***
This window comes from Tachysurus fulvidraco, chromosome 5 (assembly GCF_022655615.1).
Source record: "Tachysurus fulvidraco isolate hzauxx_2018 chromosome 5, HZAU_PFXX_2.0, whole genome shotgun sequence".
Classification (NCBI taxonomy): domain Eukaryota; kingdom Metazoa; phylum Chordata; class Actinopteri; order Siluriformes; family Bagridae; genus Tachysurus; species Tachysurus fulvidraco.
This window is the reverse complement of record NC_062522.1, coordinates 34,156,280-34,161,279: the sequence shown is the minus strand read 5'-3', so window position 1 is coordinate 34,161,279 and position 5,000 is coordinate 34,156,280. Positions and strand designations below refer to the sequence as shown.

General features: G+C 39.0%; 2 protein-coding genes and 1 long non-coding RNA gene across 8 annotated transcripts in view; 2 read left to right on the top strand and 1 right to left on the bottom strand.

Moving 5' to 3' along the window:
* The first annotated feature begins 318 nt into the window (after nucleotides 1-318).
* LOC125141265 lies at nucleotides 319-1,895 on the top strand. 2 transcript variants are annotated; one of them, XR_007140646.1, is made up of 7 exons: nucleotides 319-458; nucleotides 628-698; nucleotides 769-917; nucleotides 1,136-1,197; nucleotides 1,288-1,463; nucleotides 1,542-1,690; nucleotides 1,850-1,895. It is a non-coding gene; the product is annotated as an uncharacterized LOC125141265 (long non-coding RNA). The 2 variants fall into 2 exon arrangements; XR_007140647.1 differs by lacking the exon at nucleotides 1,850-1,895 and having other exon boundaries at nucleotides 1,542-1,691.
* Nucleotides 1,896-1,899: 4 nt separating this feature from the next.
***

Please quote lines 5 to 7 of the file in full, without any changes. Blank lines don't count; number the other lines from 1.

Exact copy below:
General features: G+C 39.0%; 2 protein-coding genes and 1 long non-coding RNA gene across 8 annotated transcripts in view; 2 read left to right on the top strand and 1 right to left on the bottom strand.

Moving 5' to 3' along the window:
* The first annotated feature begins 318 nt into the window (after nucleotides 1-318).